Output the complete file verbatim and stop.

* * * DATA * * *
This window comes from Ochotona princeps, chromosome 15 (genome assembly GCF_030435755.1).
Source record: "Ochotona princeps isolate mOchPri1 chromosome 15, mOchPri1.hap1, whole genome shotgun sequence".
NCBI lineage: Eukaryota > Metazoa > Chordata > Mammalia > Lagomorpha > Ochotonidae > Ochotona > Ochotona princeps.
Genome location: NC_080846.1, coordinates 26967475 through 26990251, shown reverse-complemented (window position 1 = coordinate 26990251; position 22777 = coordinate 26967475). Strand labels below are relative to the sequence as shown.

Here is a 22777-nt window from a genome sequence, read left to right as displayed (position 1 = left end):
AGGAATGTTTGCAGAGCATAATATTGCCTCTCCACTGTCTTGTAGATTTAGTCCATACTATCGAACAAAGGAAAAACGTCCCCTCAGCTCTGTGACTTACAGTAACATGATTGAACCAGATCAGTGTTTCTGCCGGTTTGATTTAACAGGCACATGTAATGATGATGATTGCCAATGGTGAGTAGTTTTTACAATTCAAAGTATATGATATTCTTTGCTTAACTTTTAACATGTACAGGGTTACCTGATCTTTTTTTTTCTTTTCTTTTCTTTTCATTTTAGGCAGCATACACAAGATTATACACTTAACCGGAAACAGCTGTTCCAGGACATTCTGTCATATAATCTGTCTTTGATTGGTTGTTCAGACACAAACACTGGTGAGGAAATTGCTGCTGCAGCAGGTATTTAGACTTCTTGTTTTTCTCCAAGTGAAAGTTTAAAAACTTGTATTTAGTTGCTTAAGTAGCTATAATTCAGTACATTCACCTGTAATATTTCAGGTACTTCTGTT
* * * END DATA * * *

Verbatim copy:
This window comes from Ochotona princeps, chromosome 15 (genome assembly GCF_030435755.1).
Source record: "Ochotona princeps isolate mOchPri1 chromosome 15, mOchPri1.hap1, whole genome shotgun sequence".
NCBI lineage: Eukaryota > Metazoa > Chordata > Mammalia > Lagomorpha > Ochotonidae > Ochotona > Ochotona princeps.
Genome location: NC_080846.1, coordinates 26967475 through 26990251, shown reverse-complemented (window position 1 = coordinate 26990251; position 22777 = coordinate 26967475). Strand labels below are relative to the sequence as shown.

Here is a 22777-nt window from a genome sequence, read left to right as displayed (position 1 = left end):
AGGAATGTTTGCAGAGCATAATATTGCCTCTCCACTGTCTTGTAGATTTAGTCCATACTATCGAACAAAGGAAAAACGTCCCCTCAGCTCTGTGACTTACAGTAACATGATTGAACCAGATCAGTGTTTCTGCCGGTTTGATTTAACAGGCACATGTAATGATGATGATTGCCAATGGTGAGTAGTTTTTACAATTCAAAGTATATGATATTCTTTGCTTAACTTTTAACATGTACAGGGTTACCTGATCTTTTTTTTTCTTTTCTTTTCTTTTCATTTTAGGCAGCATACACAAGATTATACACTTAACCGGAAACAGCTGTTCCAGGACATTCTGTCATATAATCTGTCTTTGATTGGTTGTTCAGACACAAACACTGGTGAGGAAATTGCTGCTGCAGCAGGTATTTAGACTTCTTGTTTTTCTCCAAGTGAAAGTTTAAAAACTTGTATTTAGTTGCTTAAGTAGCTATAATTCAGTACATTCACCTGTAATATTTCAGGTACTTCTGTT